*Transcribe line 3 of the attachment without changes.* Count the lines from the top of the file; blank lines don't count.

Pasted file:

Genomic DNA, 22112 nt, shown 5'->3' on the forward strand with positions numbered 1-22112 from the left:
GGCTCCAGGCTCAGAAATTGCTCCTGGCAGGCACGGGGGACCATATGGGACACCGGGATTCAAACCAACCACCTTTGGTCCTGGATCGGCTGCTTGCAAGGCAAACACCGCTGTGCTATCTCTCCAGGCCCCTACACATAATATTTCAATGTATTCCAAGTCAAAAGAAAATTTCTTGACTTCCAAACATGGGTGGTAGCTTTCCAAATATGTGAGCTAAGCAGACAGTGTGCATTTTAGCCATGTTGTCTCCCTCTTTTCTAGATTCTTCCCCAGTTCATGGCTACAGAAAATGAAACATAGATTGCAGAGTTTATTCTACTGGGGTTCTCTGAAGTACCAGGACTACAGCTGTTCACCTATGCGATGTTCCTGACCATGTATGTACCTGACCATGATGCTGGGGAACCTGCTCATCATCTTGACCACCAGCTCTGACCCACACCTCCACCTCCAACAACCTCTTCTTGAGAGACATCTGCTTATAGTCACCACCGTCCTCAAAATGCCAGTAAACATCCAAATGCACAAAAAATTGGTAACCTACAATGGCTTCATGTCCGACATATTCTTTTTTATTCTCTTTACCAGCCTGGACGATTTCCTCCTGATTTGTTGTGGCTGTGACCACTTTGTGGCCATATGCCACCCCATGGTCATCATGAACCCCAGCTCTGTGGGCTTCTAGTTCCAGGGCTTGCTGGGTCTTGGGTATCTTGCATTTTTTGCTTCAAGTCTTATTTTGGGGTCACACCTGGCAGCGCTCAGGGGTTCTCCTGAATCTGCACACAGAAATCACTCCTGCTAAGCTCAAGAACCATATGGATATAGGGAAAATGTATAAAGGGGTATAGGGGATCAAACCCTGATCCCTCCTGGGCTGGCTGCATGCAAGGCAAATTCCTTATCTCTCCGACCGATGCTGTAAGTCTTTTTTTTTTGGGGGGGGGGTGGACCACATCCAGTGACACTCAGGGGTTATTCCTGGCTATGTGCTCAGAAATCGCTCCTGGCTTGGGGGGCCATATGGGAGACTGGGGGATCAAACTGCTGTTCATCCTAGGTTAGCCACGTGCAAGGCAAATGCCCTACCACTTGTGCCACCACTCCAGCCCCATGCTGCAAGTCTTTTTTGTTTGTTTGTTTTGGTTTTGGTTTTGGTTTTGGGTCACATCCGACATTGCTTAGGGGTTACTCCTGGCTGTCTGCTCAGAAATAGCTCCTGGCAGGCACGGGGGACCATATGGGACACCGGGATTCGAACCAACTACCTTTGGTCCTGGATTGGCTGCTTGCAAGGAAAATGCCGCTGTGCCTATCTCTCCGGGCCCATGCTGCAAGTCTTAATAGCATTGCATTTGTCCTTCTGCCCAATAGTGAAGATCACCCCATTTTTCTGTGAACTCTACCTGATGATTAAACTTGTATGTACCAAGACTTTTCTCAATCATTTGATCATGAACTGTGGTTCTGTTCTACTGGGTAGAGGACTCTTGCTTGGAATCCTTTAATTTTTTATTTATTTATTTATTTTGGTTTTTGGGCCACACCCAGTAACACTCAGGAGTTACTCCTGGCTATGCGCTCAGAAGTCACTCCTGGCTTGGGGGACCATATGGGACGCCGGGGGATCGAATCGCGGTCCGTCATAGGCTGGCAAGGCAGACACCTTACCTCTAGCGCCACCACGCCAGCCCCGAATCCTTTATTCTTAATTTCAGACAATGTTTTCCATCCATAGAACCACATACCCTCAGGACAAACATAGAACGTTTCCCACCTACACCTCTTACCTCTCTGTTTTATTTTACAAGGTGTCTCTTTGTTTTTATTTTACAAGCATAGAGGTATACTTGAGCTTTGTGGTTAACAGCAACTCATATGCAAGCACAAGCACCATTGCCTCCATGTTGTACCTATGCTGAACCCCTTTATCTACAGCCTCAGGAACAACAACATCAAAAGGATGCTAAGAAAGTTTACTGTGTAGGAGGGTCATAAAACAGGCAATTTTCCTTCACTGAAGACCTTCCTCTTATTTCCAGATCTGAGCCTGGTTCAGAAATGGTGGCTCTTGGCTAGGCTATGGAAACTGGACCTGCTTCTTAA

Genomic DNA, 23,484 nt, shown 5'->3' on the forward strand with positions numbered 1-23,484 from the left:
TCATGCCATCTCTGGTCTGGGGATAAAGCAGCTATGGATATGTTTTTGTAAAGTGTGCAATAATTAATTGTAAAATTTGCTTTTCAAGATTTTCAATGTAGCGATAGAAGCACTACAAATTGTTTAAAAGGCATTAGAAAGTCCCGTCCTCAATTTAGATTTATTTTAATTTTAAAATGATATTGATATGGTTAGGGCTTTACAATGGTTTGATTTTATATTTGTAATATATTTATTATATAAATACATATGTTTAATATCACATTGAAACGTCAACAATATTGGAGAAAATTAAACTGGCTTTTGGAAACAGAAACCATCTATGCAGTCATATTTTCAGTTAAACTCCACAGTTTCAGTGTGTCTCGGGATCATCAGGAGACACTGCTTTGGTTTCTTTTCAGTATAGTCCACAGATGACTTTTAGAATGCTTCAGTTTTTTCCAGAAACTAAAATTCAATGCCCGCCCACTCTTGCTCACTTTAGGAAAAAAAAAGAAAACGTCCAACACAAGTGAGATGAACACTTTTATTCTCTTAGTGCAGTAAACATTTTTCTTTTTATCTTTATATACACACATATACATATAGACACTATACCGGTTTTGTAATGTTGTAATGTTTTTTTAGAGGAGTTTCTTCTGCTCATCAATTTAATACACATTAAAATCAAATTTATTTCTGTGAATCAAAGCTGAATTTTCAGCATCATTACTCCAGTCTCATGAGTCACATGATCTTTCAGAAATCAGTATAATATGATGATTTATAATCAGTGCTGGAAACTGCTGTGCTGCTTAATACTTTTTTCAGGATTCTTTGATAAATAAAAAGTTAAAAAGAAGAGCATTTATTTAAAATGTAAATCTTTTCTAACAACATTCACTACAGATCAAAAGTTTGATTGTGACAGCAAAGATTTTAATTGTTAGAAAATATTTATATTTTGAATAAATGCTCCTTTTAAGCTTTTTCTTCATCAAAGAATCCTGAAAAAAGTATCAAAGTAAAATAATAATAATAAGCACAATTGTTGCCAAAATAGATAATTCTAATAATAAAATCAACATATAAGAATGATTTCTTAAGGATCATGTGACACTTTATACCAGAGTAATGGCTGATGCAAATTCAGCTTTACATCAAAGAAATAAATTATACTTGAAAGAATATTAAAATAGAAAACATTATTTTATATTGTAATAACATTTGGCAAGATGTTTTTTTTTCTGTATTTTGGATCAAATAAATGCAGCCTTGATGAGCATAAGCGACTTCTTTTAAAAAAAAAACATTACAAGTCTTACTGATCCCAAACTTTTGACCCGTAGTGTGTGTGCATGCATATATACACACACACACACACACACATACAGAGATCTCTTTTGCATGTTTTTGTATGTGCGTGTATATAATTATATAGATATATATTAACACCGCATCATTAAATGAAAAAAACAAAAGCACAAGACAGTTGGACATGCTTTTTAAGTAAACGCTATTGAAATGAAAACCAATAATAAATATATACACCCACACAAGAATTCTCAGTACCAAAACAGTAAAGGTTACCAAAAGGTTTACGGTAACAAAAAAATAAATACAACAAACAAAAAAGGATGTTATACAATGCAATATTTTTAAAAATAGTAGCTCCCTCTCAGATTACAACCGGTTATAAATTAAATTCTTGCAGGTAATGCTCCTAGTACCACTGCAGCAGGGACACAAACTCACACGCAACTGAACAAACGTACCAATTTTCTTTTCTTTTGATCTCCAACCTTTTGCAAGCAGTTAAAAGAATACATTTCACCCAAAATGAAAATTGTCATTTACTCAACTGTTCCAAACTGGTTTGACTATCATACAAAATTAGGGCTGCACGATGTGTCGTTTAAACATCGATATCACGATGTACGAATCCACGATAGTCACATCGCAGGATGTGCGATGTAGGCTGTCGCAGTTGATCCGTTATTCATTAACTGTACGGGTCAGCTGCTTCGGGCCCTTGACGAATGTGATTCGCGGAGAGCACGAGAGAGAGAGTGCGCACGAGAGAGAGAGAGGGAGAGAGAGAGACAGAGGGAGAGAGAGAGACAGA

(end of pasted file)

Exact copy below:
Genomic DNA, 23,484 nt, shown 5'->3' on the forward strand with positions numbered 1-23,484 from the left: